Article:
Category: Forest Health

Stories

Forest Health: A Small But Mighty Pest

February 22, 2019 - The southern pine beetle (Dendroctonus frontalis) (SPB) is a small, seemingly innocuous beetle that brings new meaning to the phrase “small but mighty.” These beetles are known as the most destructive native forest insect in the Southeastern United States. While a single adult beetle is only about 1/8 inch long, the ability to aggregate quickly means these tiny insects can overtake a pine tree’s defenses in a short period of time.... Read More

Stories

Forest Health: A Winter Pest Survey

January 24, 2019 - Each month, Field Notes will bring you news from our forest health team. We kick off 2019 with a focus on winter activities and the hemlock wooly adelgid. What do forest entomologists do in the winter? We look for hemlock woolly adelgid! The Forest Health program staff at VDOF surveys for many forest pests throughout the year, but the hemlock woolly adelgid is unique in that it is most active... Read More

Field Notes

Field Notes: Pine Yellows

December 17, 2018 - by Senior Area Forester Joe Rosetti Every year, about 4-8 weeks after the deciduous trees lose their leaves, the pines of Virginia display a condition we will call Pine Yellows.  Pine Yellows is characterized by about half of the needles on the seemingly healthy trees turning yellow, then after 1-2 weeks falling off.  The trees do not display any other signs of disease or insect damage, and except for the... Read More

Field Notes

Field Notes: Be Thankful for the Good Bugs!

November 20, 2018 - by Forest Health Specialist Katlin Mooneyham Here in the forest health program at VDOF, we spend a lot of time talking about bad bugs and how to kill them. Much of our time working with landowners and other forestry professionals is spent identifying pests, giving management recommendations and, in some cases, even treating trees against a variety of problematic insects. The emerald ash borer, an insect that originates in Asia,... Read More

Field Notes

Field Notes: What’s in the Woods Today? October 12, 2018

October 12, 2018 - by Area Forester Lisa Deaton Wind Damage Last night was not a good night for sleeping in southeastern Virginia.  The storms rolled through after dark, so we could only wonder what all the thumps and bumps meant.  When I woke up this morning, I found a clump of three trees that had blown down in the woods next to our garden. On the bright side, I guess the frogs will... Read More

Field Notes

Field Notes: What’s in the Woods Today? September 20, 2018

September 20, 2018 - by Area Forester Lisa Deaton Boogie Woogie Aphids Near the end of August, beech blight aphids, Grylloprociphilus imbricator, appear on American beech trees.  They are easiest to find by locating patches of black sooty mold on the ground underneath infested beech trees. In the photo above, the orange fungus on the right was the first thing I noticed.  Once I saw the sooty mold to the left, I looked up,... Read More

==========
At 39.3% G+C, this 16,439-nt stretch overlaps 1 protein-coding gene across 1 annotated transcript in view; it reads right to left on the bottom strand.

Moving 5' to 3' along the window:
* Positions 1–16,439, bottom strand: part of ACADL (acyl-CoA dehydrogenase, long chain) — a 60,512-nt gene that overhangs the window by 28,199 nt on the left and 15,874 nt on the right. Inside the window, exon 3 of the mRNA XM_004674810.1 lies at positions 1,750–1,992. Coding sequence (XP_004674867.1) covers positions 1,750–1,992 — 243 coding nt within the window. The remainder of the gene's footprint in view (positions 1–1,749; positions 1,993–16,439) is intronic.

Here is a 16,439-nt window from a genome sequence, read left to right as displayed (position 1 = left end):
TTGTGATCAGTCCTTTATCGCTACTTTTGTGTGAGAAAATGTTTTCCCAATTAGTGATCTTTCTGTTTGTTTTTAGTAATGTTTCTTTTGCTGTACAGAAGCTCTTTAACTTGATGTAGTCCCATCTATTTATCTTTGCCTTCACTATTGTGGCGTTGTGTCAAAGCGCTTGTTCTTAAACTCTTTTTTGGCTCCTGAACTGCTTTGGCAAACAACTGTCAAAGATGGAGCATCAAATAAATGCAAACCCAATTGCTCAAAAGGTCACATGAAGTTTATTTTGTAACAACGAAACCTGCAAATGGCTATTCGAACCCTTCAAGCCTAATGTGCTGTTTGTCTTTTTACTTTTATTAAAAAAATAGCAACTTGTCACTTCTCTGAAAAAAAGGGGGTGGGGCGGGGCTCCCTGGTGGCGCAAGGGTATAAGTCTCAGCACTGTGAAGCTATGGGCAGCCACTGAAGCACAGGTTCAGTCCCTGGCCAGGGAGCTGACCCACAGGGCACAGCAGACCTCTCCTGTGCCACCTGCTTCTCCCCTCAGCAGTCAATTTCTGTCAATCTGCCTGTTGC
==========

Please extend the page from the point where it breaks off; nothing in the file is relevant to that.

Field Notes

Field Notes: Buy It Where You Burn It!

June 28, 2018 - by VDOF Forest Health Specialist Katlin Mooneyham Independence Day is just around the corner, and that means travel season is officially here! This year, AAA estimates that almost 47 million Americans will be travelling more than 50 miles to celebrate America’s independence. Many of these travelers will be enjoying the great outdoors by camping, and no camping trip is complete without a campfire! However, one of America’s favorite pastimes can... Read More

Field Notes

Field Notes: What’s in the Woods Today? June 25, 2018

June 26, 2018 - Bird’s Eye View by Area Forester Lisa Deaton Once a year, area foresters have the opportunity to fly over VDOF work areas to check for forest health issues and evaluate herbicide work from the previous summer.   We meet planes and pilots from the Virginia Department of Aviation at local airports, provide them with a flying route and then take off down the runway. The hour-long flight covers several counties, so... Read More

Field Notes

Field Notes: Hope for Hemlocks?

April 19, 2018 - by VDOF Forest Health Specialist Katlin Mooneyham Since its introduction to the United States in the 1950s, hemlock woolly adelgid (HWA) has been an unwanted resident in our hemlock forests. Feeding on eastern and Carolina hemlocks, this tiny sap sucking insect has established itself throughout most of the native range of both species. Unlike most insects, this tiny insect is active in the winter months, feeding on the stored nutrient... Read More

Field Notes

Field Notes: What’s in the Woods Today? Jan. 23, 2018

January 23, 2018 - by Area Forester Lisa Deaton English Ivy English Ivy is a non-native species introduced to North America by European settlers.  In the woods, it is often found near old home sites and cemeteries.  While many homeowners consider it an attractive ground cover in landscaped yards, English ivy can deliver a double whammy in the forest.  It competes with trees and other plants for water, nutrients, sunshine and space on the... Read More